movies of Reflections in a Golden Eye and The Heart Is a Lonely Hunter we!
re in production. She had many friends who loved her, but more important a few whom she really loved back.
It is said that Carson loved any kind of occasion, any to-do such as a party or Christmas, and she loved to plan for
them. Her sister, Margarita, says she was planning a party when she died. Other women might dread birthdays, but
they were big events in her life. With her hair freshly washed, she would put on one of her best robes and wait for
the telegrams, flowers, and most importantly, the presents. In the south, of one had no intention of giving a birthday
or Christmas present, a card was sent. Carson hated cards because it meant that the sender was not going to give her
There is much courage in this world and most of it we never see. Probably what is important here is not that Carson
wrote with such incredible handicaps, but that she wrote was beautiful and real to those of us who are willing to go
with her to explore the human heart. What matters about her work is not that is has been difficult for those around
her but whether or not readers who admire her work find it rewarding.
Carson McCullers was not just another writer spilling ideas on to paper for the sake of fame and recognition,
although the fame and recognition she received was taken without hesitation. Carson was a real person exploring
deep into her heart with every word she wrote. One can never be comfortable putting all your problems and thoughts
and every little thing you care about on paper for the whole world to read. Carson was just as vulnerable as Frankie
Addams if not more. The pain that could come with the rejection of ones heart is far worse than the pain of your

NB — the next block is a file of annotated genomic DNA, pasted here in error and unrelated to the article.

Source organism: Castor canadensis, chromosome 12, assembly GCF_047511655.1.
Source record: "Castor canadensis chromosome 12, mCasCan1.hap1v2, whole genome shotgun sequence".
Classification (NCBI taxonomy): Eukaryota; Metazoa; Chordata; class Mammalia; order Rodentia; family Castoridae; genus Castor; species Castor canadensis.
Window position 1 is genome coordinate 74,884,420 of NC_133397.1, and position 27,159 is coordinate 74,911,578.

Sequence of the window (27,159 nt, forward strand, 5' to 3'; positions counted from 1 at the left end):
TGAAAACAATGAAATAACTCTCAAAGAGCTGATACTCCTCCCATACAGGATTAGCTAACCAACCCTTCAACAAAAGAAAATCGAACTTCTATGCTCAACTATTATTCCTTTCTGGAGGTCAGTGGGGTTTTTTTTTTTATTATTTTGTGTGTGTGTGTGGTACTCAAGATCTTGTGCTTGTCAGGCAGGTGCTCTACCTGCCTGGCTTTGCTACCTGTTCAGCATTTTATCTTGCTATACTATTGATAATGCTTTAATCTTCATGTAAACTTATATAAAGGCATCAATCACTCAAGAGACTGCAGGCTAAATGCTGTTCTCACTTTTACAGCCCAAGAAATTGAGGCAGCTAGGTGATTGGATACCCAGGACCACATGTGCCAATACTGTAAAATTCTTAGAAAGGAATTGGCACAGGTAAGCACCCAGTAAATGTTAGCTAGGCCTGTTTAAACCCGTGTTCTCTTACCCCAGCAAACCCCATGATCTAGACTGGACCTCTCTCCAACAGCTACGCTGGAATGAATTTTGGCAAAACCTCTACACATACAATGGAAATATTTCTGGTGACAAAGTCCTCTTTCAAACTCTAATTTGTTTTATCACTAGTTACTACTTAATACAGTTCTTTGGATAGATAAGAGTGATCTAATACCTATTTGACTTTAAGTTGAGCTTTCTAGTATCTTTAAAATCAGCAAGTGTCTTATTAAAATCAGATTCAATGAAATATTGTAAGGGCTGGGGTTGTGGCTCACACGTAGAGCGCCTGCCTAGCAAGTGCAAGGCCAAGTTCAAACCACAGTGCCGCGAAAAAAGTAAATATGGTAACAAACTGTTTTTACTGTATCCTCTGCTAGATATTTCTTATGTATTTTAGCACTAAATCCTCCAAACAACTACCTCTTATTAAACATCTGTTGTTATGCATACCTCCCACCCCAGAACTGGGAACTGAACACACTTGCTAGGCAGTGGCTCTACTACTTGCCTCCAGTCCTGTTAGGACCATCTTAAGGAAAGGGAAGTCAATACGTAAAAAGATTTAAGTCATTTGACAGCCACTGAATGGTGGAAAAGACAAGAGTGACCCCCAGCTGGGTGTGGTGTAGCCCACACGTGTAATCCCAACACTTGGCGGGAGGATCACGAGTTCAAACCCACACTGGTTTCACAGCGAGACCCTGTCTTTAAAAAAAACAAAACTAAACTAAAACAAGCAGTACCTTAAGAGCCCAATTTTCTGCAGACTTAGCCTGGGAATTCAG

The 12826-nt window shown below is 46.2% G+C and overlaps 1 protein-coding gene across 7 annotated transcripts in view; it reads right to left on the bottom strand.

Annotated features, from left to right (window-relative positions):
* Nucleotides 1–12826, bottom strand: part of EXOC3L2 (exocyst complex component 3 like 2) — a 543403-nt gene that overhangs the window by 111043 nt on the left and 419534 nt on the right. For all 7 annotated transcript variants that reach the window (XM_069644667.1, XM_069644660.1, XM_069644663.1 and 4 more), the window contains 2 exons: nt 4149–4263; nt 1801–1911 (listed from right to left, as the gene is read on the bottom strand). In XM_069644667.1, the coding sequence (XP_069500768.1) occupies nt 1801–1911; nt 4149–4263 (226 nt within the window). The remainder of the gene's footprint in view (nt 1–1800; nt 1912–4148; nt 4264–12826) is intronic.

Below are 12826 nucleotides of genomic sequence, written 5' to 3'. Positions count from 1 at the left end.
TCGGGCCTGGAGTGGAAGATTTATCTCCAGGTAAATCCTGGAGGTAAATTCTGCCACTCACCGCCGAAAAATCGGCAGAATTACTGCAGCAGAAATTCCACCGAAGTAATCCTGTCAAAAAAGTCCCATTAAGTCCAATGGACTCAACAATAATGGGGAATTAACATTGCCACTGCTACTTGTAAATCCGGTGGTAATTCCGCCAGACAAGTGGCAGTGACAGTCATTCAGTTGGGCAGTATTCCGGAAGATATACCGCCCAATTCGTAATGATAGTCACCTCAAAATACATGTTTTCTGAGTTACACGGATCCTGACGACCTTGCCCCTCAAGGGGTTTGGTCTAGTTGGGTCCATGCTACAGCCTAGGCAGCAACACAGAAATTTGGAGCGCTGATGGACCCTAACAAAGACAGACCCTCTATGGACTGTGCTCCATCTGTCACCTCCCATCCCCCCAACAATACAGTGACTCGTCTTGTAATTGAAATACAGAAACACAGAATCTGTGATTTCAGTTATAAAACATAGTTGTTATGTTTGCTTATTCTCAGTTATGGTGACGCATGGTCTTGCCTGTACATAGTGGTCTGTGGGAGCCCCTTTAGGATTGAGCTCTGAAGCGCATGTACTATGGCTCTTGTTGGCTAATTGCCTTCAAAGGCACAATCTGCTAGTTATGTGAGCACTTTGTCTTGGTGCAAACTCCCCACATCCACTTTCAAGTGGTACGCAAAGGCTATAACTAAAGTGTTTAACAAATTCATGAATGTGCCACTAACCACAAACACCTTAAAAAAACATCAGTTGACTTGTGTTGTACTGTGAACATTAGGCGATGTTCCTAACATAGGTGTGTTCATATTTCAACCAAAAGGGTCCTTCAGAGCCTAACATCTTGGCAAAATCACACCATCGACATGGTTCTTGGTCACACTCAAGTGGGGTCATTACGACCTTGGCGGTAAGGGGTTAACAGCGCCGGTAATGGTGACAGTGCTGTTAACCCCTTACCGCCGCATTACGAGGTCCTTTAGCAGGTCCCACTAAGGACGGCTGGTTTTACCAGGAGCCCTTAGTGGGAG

book not selling well. It takes a real person with a real heart to write a bestseller that means something than just to
write another good story. It takes a real person with a real heart to able to trust anyone again after her dream was
stolen with her tuition money back in the subways of New York. It takes a real person with a real heart to be able to
bounce back from an ordeal like the one she experienced, the!
n to write about it to all the world and to become one of the best writers in the twentieth century. It takes that real
heart to be all that God asks for from the heavens above- a real person.
Carr, Virginia Spencer. The Lonely Hunter: A
Biography of Carson McCullers. Illustrated.
New York: Doubleday & Co., 1975.
Vickery, John. “Carson McCullers; A Map of
Love.” Wisconsin Studies in Contemporary
Literature (1960), 1:14-24.
Evans, Oliver. The Ballad of Carson McCullers.
New York: Coward McCann, 1966.
Works by Carson McCullers:
The Member of the Wedding
The Ballad of the Sad Caf
The Heart is a Lonely Hunter
Reflections in a Golden Eye
Clock Without Hands
Square Root of Wonderful
The Mortgaged Heart